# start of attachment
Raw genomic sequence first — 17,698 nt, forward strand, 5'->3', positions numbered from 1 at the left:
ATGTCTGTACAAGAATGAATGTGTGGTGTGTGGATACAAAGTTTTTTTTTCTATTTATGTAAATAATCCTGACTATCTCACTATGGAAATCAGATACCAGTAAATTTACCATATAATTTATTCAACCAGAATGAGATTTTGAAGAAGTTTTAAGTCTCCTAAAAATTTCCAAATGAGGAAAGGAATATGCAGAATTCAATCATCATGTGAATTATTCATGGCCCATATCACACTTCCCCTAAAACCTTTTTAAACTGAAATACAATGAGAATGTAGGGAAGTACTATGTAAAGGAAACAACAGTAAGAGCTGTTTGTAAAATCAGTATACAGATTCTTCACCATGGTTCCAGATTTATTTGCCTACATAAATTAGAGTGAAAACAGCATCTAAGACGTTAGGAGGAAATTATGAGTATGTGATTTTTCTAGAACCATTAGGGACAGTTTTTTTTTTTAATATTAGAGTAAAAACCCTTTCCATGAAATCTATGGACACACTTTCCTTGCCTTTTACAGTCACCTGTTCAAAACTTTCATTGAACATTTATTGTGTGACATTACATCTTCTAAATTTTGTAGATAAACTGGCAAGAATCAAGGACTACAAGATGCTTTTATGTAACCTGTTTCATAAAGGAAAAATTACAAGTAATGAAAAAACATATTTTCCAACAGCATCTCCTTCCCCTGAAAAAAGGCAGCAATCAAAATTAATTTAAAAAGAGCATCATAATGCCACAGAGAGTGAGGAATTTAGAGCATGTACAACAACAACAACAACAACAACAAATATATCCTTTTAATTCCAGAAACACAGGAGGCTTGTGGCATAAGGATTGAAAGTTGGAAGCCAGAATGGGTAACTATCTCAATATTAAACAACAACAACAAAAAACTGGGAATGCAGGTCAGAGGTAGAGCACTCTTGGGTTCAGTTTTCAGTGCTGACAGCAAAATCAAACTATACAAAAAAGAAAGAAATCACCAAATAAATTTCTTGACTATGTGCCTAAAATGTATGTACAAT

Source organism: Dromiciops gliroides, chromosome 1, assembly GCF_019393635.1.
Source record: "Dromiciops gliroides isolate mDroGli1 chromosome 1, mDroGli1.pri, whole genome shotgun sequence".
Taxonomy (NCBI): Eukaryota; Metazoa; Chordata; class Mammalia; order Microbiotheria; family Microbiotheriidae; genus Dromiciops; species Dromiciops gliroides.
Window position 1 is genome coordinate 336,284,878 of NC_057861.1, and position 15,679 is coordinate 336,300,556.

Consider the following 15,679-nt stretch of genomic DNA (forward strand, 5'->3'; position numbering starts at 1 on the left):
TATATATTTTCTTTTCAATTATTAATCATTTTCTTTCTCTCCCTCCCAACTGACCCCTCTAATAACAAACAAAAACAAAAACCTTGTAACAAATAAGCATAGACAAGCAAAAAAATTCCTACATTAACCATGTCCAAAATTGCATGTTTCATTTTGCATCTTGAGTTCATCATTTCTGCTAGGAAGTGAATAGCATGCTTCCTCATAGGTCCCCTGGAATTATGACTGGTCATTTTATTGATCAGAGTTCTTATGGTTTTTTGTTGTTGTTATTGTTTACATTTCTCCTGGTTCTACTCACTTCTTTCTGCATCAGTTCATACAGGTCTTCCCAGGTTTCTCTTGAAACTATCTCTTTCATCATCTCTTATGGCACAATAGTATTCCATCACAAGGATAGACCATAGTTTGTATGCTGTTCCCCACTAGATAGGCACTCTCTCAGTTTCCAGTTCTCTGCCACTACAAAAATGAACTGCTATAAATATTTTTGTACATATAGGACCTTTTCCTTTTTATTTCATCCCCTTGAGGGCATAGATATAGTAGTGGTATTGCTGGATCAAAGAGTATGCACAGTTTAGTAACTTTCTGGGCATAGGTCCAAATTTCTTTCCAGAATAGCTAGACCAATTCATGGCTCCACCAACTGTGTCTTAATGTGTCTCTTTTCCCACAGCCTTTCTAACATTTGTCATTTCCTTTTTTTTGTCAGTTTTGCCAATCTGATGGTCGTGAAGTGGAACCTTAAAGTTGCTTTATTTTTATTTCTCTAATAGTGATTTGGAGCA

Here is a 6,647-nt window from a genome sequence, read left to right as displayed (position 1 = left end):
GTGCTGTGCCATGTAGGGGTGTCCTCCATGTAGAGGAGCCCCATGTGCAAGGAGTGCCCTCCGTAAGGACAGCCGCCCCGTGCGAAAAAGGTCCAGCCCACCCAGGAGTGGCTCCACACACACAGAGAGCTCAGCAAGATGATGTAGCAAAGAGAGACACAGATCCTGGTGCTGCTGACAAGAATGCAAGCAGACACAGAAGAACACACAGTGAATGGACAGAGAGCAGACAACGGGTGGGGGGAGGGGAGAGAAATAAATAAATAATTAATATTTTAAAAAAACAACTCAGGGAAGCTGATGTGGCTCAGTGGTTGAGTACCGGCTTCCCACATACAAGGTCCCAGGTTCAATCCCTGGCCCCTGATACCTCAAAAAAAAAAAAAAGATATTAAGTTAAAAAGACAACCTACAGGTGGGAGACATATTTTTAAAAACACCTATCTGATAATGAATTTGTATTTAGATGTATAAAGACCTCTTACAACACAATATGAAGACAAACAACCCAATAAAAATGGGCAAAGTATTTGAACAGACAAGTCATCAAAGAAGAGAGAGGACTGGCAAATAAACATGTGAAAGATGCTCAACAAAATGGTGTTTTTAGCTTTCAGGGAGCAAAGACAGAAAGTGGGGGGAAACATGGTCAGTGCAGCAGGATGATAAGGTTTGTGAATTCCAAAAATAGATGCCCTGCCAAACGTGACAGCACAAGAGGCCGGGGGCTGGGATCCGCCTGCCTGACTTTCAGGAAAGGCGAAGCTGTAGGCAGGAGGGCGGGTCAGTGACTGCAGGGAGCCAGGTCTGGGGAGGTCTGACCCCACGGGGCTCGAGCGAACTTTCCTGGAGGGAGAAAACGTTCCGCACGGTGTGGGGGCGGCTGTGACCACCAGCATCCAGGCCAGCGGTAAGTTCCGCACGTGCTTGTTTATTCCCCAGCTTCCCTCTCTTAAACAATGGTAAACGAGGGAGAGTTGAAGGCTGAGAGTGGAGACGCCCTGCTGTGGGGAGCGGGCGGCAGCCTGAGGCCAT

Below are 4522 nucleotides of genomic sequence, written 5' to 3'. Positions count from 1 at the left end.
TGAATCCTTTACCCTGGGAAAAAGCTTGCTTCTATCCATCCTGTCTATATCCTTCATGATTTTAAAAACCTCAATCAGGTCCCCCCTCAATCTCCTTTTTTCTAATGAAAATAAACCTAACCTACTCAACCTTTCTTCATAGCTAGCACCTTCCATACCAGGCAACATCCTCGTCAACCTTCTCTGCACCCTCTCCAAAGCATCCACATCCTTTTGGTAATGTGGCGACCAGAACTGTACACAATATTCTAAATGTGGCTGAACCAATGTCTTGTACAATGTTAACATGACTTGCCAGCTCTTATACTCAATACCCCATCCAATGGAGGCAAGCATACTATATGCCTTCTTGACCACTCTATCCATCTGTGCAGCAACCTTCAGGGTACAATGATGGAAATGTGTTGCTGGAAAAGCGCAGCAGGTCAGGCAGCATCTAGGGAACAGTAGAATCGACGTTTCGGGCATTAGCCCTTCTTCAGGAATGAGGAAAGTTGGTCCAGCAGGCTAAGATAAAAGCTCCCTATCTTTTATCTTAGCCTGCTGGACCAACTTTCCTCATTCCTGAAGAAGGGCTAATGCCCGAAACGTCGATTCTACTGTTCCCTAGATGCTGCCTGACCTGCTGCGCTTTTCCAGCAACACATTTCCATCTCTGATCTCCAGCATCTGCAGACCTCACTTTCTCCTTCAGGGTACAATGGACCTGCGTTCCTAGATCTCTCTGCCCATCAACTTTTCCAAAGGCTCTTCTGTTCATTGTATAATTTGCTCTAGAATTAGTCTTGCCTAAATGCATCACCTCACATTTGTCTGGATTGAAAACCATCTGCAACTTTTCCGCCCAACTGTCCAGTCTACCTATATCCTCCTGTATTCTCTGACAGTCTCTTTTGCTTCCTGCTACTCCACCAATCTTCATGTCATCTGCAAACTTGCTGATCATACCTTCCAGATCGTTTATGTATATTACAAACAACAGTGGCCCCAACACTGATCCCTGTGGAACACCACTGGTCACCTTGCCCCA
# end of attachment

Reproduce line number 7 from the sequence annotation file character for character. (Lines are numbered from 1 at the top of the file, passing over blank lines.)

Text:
Consider the following 15,679-nt stretch of genomic DNA (forward strand, 5'->3'; position numbering starts at 1 on the left):